The Royal Melbourne Hospital has been appointed as the first statewide service to pioneer the roll out of a new breakthrough treatment, Endovascular Clot Retrieval (ECR), for stroke in Victoria.
Endovascular Clot Retrieval is now recognised by leading experts around the world as the most effective way to treat acute ischemic stroke patients, giving them the best chance of a full recovery.
An ischemic stroke occurs when there is a blockage in a blood vessel suppling blood to the brain. ECR is the ‘gold standard’ of stroke treatment that involves removing blood clots in the brain with a retrievable stent.
The Royal Melbourne Hospital, with its world renowned experts in the field, will be the first designated provider of the ECR procedure in Victoria.
Professor Peter Mitchell, Director Neurointervention Service at The Royal Melbourne Hospital, has been appointed Head of the Statewide Endovascular Clot Retrieval Service.
“I am proud to be leading Victoria’s first Statewide Endovascular Clot Retrieval Service,” Professor Mitchell said.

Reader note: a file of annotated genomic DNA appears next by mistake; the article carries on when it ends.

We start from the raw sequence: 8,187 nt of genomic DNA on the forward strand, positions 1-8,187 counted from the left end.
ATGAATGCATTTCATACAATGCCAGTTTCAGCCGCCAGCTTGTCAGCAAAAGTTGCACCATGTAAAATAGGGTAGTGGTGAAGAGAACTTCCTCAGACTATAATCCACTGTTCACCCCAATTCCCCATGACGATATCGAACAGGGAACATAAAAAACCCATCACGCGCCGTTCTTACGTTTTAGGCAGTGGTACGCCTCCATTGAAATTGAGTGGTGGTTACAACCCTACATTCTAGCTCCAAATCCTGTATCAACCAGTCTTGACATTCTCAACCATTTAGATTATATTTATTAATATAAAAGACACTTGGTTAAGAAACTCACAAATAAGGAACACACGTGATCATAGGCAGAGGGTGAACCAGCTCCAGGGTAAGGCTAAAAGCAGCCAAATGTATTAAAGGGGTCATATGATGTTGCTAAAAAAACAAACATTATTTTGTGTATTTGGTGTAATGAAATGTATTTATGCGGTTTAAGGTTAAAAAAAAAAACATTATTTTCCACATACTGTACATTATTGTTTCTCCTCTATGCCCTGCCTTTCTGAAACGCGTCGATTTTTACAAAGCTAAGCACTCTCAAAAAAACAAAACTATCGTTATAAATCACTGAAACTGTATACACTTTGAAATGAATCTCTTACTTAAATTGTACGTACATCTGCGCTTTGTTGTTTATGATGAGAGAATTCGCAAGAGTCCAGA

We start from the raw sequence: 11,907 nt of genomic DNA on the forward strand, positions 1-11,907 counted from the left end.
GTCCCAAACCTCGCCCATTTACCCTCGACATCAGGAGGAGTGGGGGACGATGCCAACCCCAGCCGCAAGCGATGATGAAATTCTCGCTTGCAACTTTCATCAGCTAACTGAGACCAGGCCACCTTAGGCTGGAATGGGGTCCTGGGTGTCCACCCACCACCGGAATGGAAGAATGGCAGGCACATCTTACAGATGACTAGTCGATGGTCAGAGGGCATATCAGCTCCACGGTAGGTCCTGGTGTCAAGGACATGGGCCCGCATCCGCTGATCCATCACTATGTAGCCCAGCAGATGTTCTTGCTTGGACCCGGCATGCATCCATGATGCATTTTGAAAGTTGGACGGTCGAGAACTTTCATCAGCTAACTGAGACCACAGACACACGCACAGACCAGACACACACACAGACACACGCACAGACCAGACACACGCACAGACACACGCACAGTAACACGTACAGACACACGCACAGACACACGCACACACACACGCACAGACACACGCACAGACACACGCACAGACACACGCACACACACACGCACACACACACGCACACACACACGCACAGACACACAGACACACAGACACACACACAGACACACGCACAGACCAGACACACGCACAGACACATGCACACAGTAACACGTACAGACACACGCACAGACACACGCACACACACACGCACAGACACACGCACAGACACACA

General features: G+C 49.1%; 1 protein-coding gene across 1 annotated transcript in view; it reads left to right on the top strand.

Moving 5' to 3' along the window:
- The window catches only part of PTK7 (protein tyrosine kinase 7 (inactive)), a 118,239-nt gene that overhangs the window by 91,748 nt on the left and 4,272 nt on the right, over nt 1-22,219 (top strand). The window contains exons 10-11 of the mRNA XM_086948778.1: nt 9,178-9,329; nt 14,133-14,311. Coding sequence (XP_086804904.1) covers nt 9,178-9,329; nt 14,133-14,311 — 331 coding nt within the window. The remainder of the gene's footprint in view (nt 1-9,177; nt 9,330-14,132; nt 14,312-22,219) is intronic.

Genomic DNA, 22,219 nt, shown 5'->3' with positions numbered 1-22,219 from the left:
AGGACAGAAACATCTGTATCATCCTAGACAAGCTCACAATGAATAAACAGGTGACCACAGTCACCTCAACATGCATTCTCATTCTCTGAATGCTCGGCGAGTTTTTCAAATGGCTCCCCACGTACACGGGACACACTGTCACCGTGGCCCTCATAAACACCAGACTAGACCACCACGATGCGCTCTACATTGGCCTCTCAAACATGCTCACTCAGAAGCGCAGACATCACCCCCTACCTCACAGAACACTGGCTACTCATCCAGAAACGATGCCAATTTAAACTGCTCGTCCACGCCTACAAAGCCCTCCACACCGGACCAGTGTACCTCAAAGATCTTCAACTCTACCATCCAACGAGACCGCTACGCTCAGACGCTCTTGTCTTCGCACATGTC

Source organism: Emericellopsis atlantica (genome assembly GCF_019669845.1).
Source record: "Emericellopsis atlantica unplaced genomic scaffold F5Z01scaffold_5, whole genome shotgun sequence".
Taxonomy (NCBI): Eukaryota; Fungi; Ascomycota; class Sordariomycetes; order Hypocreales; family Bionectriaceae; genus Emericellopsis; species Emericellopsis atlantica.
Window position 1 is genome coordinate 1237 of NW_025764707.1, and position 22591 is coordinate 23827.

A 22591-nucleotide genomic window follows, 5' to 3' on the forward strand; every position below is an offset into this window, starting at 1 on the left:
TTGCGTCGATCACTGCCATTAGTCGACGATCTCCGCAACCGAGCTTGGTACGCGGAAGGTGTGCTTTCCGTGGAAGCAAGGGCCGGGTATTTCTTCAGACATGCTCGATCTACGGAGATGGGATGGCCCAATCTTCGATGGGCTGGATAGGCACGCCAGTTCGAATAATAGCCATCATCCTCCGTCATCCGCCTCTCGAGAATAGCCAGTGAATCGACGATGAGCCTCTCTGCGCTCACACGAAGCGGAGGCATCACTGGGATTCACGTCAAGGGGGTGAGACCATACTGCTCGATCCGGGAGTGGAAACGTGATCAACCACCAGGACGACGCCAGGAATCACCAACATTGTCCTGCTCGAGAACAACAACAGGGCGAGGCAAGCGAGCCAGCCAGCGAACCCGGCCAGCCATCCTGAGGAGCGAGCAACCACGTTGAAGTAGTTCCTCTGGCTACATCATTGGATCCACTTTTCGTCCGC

“Timely stroke care is critical in helping a patient recover faster and reducing their chance of disability.
“This new service gives Victorians access to a world-class endovascular clot retrieval service and 24-hour stroke care when they need it most.”
A new state-wide protocol has been developed with the Victorian Stroke Clinical Network, metropolitan and regional hospitals, the Victorian Stroke Telemedicine Program, Ambulance Victoria and the National Stroke Foundation.
The protocol will help all hospitals to quickly identify suitable patients for ECR therapy and transfer them to an ECR centre.
In the first quarter of 2016, 65 patients across Victoria received ECR treatment at The Royal Melbourne Hospital. It is anticipated over 360 Victorians will receive ECR by the end of the year.
Stroke continues to be the biggest killer and leading cause of disability in Australia, causing more deaths than breast cancer in women and prostate cancer in men.
About one in six people will suffer a stroke in their lifetime. In 2014, more than 13,000 people suffered a stroke in Victoria and 2,954 people died from the disease.
Patients with suspected stroke should be identified using the Face, Arms, Speech, Time (‘FAST’) approach leading to a triple zero (000) call.